It is still unclear whether John Henry and his NESV group will build a new stadium or revamp the old one.

City council leader Joe Anderson met NESV'S Tom Werner on Sunday and explained the urgency felt by local residents in Anfield.

Mr. Anderson said the talks "went really well."

The council wants the club to decide quickly on whether to build a new, redeveloped or shared stadium.

Council and club officials are due to have further talks in two weeks time.

Residents living in the derelict streets surrounding Anfield Road have been waiting years for the regeneration.

Huge billboards declaring the area a "regeneration zone" were erected some time ago, but many residents feel the only sign of a revamp so far has been the installation of a plastic cow in Walton Breck Road.

John Page owns a barber shop on the same road, which cuts through the heart of Anfield.

He said: "Luckily enough I'm old and I'm nearing the end of it all anyway. But it is just so sad, everything is just going and disappearing, I'm just watching it all disappear."

Houses are boarded up, pubs can no longer afford to open during daylight hours because of the lack of business, shops are closing and many are moving out of the area.

A house in Anfield can cost as little as £31,000 compared to the average price of a property in Liverpool being £132,000.

When Tom Hicks and George Gillett took the club over in 2007, there had been promises of a new £60m stadium which would lead to much of the area being regenerated which would attract new shopping plazas, restaurants and cafes.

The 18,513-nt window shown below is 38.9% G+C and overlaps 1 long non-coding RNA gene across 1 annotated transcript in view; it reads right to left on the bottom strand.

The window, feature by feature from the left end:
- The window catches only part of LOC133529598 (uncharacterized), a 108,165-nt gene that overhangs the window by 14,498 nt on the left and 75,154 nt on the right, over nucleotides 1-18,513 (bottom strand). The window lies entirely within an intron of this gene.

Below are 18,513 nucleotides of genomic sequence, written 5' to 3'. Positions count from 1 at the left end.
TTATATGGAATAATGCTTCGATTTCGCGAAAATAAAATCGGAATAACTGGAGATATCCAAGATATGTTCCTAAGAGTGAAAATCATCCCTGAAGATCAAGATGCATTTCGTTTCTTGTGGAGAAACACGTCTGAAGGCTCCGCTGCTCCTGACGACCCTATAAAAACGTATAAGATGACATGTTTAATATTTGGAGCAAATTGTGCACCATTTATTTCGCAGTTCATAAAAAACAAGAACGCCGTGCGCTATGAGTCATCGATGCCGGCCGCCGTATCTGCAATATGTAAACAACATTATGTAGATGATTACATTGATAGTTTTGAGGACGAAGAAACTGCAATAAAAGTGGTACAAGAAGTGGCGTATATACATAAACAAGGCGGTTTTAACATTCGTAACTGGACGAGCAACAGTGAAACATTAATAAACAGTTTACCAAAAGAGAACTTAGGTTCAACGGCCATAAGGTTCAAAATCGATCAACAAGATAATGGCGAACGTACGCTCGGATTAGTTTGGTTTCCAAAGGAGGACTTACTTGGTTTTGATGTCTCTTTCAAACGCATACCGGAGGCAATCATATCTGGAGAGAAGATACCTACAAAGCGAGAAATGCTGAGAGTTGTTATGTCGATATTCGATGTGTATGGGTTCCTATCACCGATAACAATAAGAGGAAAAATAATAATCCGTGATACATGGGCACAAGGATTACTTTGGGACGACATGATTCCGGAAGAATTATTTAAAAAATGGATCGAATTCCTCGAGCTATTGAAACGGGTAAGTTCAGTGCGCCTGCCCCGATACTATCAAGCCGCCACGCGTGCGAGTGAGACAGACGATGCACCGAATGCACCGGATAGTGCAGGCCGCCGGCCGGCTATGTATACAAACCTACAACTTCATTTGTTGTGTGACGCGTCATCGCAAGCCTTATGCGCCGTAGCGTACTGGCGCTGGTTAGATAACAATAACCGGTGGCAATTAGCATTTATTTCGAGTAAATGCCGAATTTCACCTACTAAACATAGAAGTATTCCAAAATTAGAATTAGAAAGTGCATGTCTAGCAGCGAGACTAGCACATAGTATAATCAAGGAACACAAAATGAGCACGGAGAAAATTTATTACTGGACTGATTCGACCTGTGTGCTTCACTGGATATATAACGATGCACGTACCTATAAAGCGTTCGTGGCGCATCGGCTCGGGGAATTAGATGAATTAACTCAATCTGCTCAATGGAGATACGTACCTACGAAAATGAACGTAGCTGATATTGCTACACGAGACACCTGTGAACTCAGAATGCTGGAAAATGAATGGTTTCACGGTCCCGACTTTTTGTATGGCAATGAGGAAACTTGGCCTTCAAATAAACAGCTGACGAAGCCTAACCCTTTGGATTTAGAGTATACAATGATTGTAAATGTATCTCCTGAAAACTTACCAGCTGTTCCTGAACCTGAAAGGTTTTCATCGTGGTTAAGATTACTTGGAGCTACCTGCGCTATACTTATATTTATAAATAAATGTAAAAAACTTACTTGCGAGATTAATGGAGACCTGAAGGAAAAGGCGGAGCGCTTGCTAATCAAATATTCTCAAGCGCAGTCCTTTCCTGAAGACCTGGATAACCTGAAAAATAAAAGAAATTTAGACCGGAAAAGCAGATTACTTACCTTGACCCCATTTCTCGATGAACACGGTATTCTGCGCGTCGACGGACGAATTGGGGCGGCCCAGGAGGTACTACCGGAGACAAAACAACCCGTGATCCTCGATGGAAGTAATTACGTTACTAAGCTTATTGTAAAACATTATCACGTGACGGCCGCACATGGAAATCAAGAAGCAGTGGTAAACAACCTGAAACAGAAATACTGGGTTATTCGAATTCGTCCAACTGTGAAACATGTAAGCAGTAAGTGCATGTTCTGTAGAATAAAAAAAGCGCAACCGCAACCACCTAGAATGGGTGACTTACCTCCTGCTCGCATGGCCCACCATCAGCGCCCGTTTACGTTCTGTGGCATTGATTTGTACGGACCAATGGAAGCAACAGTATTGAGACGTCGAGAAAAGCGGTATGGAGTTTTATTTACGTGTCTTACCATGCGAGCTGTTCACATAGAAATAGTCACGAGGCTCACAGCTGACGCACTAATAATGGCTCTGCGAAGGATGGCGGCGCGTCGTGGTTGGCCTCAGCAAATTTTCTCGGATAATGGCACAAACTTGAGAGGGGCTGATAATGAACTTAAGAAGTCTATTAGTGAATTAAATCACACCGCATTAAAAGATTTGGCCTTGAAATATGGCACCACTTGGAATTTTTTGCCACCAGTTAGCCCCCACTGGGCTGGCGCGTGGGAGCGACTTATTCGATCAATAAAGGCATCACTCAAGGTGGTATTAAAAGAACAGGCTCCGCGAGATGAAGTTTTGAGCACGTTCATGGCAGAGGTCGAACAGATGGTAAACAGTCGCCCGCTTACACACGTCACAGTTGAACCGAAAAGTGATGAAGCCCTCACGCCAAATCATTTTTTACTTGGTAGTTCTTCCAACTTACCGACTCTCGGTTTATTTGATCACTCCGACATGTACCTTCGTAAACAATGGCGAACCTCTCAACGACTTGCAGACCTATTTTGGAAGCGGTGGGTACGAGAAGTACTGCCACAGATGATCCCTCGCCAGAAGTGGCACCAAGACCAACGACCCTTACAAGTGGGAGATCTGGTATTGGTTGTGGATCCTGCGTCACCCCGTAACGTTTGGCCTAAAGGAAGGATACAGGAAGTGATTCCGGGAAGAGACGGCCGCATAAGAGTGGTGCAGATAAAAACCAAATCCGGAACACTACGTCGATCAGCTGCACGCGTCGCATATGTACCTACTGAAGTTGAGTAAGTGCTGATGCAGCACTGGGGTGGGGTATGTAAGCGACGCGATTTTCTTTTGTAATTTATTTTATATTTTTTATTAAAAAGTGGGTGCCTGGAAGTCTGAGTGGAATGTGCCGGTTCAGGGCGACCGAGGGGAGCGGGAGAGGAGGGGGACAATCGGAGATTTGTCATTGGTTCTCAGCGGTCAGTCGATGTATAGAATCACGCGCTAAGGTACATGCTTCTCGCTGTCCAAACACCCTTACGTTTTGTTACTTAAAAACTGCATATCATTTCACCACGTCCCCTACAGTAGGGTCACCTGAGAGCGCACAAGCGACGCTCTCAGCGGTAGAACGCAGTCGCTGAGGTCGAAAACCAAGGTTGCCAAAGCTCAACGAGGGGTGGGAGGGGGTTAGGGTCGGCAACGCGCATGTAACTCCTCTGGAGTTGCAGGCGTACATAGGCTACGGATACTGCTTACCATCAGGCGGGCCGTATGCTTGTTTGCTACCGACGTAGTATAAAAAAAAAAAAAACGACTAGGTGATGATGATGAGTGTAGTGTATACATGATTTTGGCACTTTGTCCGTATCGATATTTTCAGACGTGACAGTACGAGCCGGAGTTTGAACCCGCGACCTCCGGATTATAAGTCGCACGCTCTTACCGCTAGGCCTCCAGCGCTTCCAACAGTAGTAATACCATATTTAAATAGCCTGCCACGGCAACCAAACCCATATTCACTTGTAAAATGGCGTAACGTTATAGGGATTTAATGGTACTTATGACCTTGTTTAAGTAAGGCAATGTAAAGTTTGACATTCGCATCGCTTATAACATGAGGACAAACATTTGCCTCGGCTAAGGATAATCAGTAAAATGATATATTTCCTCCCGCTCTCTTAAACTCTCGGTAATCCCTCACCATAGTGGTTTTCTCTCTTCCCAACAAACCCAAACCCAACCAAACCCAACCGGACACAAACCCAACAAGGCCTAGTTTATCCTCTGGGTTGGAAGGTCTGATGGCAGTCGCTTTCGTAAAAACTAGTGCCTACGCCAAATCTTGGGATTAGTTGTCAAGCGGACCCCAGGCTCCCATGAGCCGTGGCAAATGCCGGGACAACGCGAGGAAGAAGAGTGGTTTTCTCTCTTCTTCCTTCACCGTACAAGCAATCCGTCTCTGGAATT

None of this has happened. Now, with new owners, the area once again seems on the brink of something new.

However, Mr. Anderson has pledged to revamp the area whether the owners build a new stadium or not.

"The regeneration can go ahead without the involvement of Liverpool but we need to get to the bottom of what the owners are planning to do," he said.

"We want to reassure the people of Anfield that from the council's point of view we will not be sitting idly back waiting.

"We are not going to allow what happened with Hicks and Gillett who wanted to wait until the economic situation in the country to change."

He indicated between £20m and £30m would be spent to revamp homes and build new ones. If Liverpool FC get involved, he said, many more millions could be spent on the area.

The Inner Circle Behind Liverpool's Takeover

No fans would have recognized him.

None would have known to thank him.

But as Philip Hall took his seat in the Anfield Directors' Box for the match against Blackburn, he allowed himself a smile of satisfaction.

As the man who brokered NESV's dramatic takeover of Liverpool, the Senior Partner of American investment bank Inner Circle Sports knows better than most what went in to the club's change of ownership. For months, Hall worked tirelessly, desperately scouring the world for somebody who would buy the club from Tom Hicks and George Gillett. Now, finally, he could reflect on the fruits of his labour.

For NESV chairman Tom Werner and the other new Anfield directors David Ginsberg and Michael Gordon, the match against Blackburn was their first experience of Anfield since the deal was completed 10 days ago, and for Hall it was extra special too.

"It felt like the end of a journey for me," the Harvard MBA graduate says in his soft Manhattan accent.

"Anfield is always a very special place to take in a match. It was good to see familiar faces and most importantly for the club to get three points. Gerry Marsden's rendition of You'll Never Walk Alone in person was particularly moving. Tom and the other attendees from NESV were in awe of the atmosphere. They spent a few minutes with manager Roy Hodgson after the match to congratulate him on the victory and to get his take on how it went."

Back in 2007 it was Inner Circle themselves who had introduced Hicks and Gillett to Liverpool as the men to carry the club forward. Some would suggest that Hall and his colleagues had a responsibility to help bring an end to the controversial regime they had helped put in place in the first place. But, with the threat of a $1.6bn lawsuit hanging over the club and the takeover, Hall is understandably diplomatic and sympathetic towards the former owners.